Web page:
The Noro Wavy Gravy hat debacle

Everyone seemed to love the one-skein Noro Kureyon Wavy Gravy hat, so I decided to try it. Went out, bought Noro Kureyon yarn (at 30% off, woohoo!) and brought the needles with me for Thanksgiving. I learned to do a yarn-over, and I was ready to go.

First off, I think I have the most fiendishly tight cast-on in the history of knitting. I need to learn this. You’d think I’d figure it out after ruining projects with a too-tight cast-on. But no. I’m stupid, apparently. It didn’t take long for me to realize this wasn’t going to be a hat for an adult. 

Not a problem: I would just make it shorter to compensate, and then go from there. First problem: solved. I assume God knows a child is in need of a hat, and if I’m donating the thing anyhow, it might as well fill a need rather than be exactly what I planned. (God’s pretty smart.)

Next problem: Noro Kureyon is a self-striping yarn. I think that’s the term. Basically, the yarn changes color every so often while going up the skein in order to create a hat that’s ten colors but you’ve only knitted with one yarn. And this would be good, except…

About two-thirds of the way through the hat, the yarn ended. And they’d knotted it onto the end of another piece of yarn in order to continue it. But it wasn’t the same color. This meant my yarn had gone from teal to orange to red to purple….right back to orange.

I knew this would look like heck. Moreover, the knot was a tiny knot, and every knitting book I’ve ever seen says emphatically, “Don’t make just a tiny knot in the yarn or it’s going to come apart and ruin your project.” Hence the whole “Weaving in ends” thing that I hate doing. And yet it’s fine for the machine to do that? And mess up the color?

We were driving when I discovered this. So, feeling like an idiot, I did the only thing I could do without a scissors: I unwound the yarn, pulled the fibers apart, and broke the yarn in front of the knot. Then I wound the yarn up into a ball until I reached the next purple part. I joined the yarn by felting it together, and then I kept knitting. It seems to have worked.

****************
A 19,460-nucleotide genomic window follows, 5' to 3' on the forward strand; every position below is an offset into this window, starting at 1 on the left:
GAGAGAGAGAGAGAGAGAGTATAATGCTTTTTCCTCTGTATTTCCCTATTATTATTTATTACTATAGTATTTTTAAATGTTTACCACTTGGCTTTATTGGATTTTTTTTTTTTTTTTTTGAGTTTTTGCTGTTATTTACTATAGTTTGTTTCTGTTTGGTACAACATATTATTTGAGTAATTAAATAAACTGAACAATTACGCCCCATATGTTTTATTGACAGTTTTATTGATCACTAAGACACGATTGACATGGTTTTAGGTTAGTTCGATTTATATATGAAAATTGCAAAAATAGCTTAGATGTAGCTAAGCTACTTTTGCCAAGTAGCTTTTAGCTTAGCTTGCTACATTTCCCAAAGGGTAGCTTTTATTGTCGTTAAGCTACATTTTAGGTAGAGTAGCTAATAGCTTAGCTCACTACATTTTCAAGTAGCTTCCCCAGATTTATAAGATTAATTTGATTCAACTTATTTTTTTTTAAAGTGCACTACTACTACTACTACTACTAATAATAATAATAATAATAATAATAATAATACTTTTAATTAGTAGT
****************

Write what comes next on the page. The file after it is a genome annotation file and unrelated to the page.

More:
I’m now ready to do decreases. At this point, it’s all just knitting and knitting two together…and then the yarn broke mid-stitch.

I’ve only been knitting for two years, so I don’t know if this is a frequent occurrence, but the yarn simply snapped apart in my hands. I tinked backward and then felted the ends back together.

I’m wondering what’s going to go wrong next, but you know what? It’s yarn. If I totally mess it up, I can unravel the whole thing and start over. The world won’t end (which I think we proved last Wednesday.) 

And next time, maybe I won’t cast on so freakishly tight. But don’t count on it.


  1. Cricket

    I’ve never heard of “tinking” before. I assume that’s what the connected folk call “undoing carefully”. One of the worst parts of knitting.

    About the casting on. I used to collect methods. Mom taught me “long tail” or “continental”. Very firm edge, but if you guess wrong you need to start again, and I found it hard to keep the tension consistent. I invented a variation with a second, smaller needle, to help, but still didn’t enjoy it. My first book had one that’s too lacy even for lace — just a bunch of half-hitches. For a while I asked every knitter I saw to show me how they did it. I found at least 5. I now use cable cast-on.

    (Yesterday I spent my procrastination time drooling over knitted doilies, and there are even more ways!. I was washing the good diskes. I stack napkins between them so the don’t rattle when the kids walk, but a set of doilies would be a nice, proper thing, don’t you think? The project box can hold a few more, now that the afghan’s out.)

    It’s worth trying a few different ways, to find one that your hands like. (I know one knitter who casts on differently for each type of project: lacy, firm, stretchy. Yep, do the worst part of the project several times over, to experiment.)

    I usually cast on and off with needles a size or two larger than the project calls for. Much better to have too loose.

    As for the yarn, I’m not impressed with the knott or the break. Definitely not a knitter operating the machine that day. Does the thickness normally vary enough to risk breaks? You might be able to get a replacement ball, but that doesn’t do you any good in the car.

  2. Ivy

    Cricket, “tink” is “knit” spelled backwards. It means to unknit, one stitch at a time.

    Jane, Noro is notorious for this. You did the right thing in finding the next pattern repeat, and the felted join works very well with this yarn. The knot is there just to let the winding machine continue apace. You are expected to undo or cut the knot and then weave in ends later, or, like you did, do a felted join or a Russian join (my personal favorite). Weird aside: the winding machine (there are several types) has a little device called a “weasel”. You set it to a certain yardage then wind the yarn. It clicks once for every revolution. When that yardage has been hit, “pop goes the weasel”.